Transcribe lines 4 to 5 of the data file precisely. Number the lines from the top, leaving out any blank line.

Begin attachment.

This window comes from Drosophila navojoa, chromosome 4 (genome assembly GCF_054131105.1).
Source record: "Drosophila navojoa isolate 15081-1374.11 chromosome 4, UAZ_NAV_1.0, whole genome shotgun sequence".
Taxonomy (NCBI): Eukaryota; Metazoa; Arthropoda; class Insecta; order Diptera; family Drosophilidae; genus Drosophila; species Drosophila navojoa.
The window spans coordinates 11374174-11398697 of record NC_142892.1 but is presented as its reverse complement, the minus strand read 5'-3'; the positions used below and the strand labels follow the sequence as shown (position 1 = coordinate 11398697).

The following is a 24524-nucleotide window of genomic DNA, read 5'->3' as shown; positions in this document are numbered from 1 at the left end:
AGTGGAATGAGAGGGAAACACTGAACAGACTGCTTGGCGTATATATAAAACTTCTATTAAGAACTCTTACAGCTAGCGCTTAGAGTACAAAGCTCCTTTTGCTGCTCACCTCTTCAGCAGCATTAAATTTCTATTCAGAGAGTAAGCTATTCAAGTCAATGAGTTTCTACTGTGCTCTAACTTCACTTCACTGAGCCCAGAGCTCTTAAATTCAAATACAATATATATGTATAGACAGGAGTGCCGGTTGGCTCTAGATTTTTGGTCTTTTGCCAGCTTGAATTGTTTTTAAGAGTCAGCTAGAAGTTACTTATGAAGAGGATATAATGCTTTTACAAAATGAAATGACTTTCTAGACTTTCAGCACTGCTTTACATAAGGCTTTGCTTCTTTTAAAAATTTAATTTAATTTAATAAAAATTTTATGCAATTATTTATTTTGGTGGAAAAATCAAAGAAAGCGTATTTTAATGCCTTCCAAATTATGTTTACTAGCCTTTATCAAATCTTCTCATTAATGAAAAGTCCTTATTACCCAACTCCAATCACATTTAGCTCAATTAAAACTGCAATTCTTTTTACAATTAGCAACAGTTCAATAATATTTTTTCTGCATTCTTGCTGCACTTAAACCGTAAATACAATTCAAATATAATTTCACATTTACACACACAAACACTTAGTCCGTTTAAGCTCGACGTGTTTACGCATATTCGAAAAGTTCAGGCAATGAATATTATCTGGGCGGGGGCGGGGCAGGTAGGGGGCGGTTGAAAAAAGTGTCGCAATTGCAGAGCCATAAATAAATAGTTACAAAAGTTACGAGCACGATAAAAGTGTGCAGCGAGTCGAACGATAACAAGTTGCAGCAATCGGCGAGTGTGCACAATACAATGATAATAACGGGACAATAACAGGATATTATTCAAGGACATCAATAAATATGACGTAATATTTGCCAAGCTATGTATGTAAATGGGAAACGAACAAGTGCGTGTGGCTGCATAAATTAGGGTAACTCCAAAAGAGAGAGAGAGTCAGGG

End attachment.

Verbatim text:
The window spans coordinates 11374174-11398697 of record NC_142892.1 but is presented as its reverse complement, the minus strand read 5'-3'; the positions used below and the strand labels follow the sequence as shown (position 1 = coordinate 11398697).

The following is a 24524-nucleotide window of genomic DNA, read 5'->3' as shown; positions in this document are numbered from 1 at the left end: